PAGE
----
A senior U.S. defense official today said that it is difficult to tell if Russia's underlying strategy or plans have really changed.

Separately, U.S. President Joe Biden arrived in the city of Rzeszow in Poland, which is situated some 50 miles west of the Ukrainian border. Polish President Andrezj Duda was supposed among those greeting Biden upon his arrival, but was forced to return to Warsaw due to a technical issue with his plane. Duda did eventually make it safely to Rzeszow, but his initial meeting with his American counterpart was rescheduled.

Biden has already met with U.S. Army soldiers from the 82nd Airborne Division who are deployed in the area as part of a buildup of U.S. and other NATO forces along the alliance's eastern periphery that began before Russia launched its invasion of Ukraine. 

Biden is set to meet with organizations in the area that are responding to the mounting refugee crisis, as well as Ukrainian refugees themselves. The United Nations said today that more than 3.7 million people have fled Ukraine since the conflict began, with at least 1.5 million of those people have crossed into Poland. Millions more have been displaced from their homes, but remain in Ukraine.

In the meantime, fighting is continuing across various parts of Ukraine. The U.K. Ministry of Defense has assessed that a Ukrainian counterattack near Kyiv has successfully pushed Russian forces out of areas extending some 35 kilometers, or nearly 22 miles, to the east of the Ukrainian capital.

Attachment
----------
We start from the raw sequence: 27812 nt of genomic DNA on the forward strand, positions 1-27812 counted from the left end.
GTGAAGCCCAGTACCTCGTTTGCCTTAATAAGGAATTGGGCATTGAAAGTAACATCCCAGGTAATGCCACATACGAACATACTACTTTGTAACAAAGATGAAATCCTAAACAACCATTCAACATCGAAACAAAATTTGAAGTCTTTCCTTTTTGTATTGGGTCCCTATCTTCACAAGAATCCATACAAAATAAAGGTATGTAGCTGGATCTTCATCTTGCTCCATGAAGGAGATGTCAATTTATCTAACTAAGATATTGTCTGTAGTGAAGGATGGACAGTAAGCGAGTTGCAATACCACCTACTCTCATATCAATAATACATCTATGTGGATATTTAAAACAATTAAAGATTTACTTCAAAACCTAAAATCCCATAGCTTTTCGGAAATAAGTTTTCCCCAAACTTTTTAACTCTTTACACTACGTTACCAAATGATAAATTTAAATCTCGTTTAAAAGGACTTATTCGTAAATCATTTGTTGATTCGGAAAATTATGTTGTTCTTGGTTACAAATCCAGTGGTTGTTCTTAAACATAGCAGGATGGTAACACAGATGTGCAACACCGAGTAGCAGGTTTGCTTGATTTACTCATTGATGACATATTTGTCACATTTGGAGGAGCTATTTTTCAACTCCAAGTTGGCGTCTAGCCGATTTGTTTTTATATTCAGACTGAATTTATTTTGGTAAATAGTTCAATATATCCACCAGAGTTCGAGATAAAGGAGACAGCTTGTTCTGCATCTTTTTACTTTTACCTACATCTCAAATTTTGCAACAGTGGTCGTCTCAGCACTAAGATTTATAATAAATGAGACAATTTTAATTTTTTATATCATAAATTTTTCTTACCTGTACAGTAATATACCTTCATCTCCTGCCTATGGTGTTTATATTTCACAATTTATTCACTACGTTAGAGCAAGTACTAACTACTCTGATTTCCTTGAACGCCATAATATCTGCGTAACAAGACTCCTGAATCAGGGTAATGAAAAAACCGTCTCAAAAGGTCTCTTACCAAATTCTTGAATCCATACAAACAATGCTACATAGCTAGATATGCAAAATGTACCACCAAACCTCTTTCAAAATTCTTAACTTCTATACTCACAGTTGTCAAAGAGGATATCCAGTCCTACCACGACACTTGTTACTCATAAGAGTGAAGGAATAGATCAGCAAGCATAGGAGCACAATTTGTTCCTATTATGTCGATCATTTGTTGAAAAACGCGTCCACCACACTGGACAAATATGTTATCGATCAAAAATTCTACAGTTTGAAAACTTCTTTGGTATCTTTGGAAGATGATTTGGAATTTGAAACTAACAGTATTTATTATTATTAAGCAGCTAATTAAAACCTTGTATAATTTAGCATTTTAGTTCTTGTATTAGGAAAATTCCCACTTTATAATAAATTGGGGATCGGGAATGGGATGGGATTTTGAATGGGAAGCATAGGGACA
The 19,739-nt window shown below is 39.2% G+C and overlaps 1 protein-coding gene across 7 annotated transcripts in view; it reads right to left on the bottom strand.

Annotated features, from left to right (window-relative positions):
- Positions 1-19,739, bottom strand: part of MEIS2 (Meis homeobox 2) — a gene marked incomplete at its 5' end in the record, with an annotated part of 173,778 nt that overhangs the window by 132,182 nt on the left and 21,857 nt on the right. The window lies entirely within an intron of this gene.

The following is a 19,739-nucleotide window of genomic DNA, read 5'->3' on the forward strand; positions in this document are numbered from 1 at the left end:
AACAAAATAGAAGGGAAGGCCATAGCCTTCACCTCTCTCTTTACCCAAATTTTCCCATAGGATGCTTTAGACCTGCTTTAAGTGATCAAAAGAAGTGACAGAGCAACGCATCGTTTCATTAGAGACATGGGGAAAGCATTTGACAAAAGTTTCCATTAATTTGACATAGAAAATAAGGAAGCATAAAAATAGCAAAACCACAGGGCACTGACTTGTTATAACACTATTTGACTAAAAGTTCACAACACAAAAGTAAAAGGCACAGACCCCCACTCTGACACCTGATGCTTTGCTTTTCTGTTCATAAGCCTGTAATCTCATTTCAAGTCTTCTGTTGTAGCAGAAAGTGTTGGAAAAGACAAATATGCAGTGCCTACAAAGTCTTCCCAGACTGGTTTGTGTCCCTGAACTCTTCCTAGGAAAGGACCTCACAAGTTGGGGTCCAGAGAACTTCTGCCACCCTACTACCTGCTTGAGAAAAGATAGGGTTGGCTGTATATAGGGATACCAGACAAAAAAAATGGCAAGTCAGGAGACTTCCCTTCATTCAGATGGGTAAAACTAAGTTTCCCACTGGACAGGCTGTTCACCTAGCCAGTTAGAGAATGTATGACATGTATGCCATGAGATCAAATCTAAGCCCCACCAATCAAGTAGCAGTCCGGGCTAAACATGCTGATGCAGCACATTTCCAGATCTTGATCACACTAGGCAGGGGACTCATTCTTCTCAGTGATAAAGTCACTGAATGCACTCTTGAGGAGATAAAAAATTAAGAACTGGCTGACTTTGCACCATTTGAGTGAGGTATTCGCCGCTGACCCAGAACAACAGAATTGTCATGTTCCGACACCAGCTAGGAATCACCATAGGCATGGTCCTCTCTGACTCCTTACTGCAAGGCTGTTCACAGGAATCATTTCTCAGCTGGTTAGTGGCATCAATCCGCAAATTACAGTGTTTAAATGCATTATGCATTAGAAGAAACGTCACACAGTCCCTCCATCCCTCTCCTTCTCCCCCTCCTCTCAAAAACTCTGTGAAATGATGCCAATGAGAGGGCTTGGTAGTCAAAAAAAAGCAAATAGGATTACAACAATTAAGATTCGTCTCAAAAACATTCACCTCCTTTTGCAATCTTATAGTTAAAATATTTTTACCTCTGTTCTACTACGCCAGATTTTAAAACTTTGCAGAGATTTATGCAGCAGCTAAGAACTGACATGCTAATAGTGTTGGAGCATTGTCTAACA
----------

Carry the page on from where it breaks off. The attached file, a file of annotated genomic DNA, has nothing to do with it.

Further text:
A senior U.S. defense official said that the airspace over Ukraine remains contested after more than a month of fighting. Russian forces have now fired around 1,250 ballistic and cruise missiles at Ukrainian targets. Some number of them have failed, but the U.S. military says it is hard to assess the validity of reports saying that anywhere from 20 to 60 percent of Russian missiles are not functioning as intended.

The Russian Ministry of Defense has released its latest official casualty figures, saying that 1,351 personnel have been killed and 3,825 wounded in the fighting so far. These figures are significantly lower than estimates that have been forward by Ukrainian, U.S., and other foreign officials. A NATO official just yesterday say that between 7,000 and 15,000 Russian troops may have died already, based, at least in part, on data from authorities in Ukraine and information gleaned from Russian media reports.

The Russian Ministry of Defense has released a new video, seen below, that it says shows Su-34 Fullback combat jets in action over Ukraine. At least one appears to be carrying an SAP-14 self-protect jamming pod.

Another Russian Ministry of Defense video, seen below, gives an up-close look at a Pantsir air defense system being employed in the conflict in Ukraine. Russian authorities have claimed, without providing any substantial corroborating evidence, that Pantsirs are being heavily used against a variety of Ukrainian targets. Pantsir has an at best checked performance record in other conflicts in recent years in Syria, Libya, and between Armenia and Azerbaijan.

The pictures below reportedly show Russian forces capturing a Ukrainian 203mm 2S7 Pion self-propelled artillery piece, the first apparent known loss of one of these on either side in the conflict.

The U.S. Intelligence Community has determined that Russian government operatives were behind a cyberattack that disrupted Ukrainian military communications at the beginning of the conflict, according to The Washington Post. American authorities have not publicly announced this conclusion.

We will continue to update this post with new information until we state otherwise.

Contact the author: joe@thedrive.com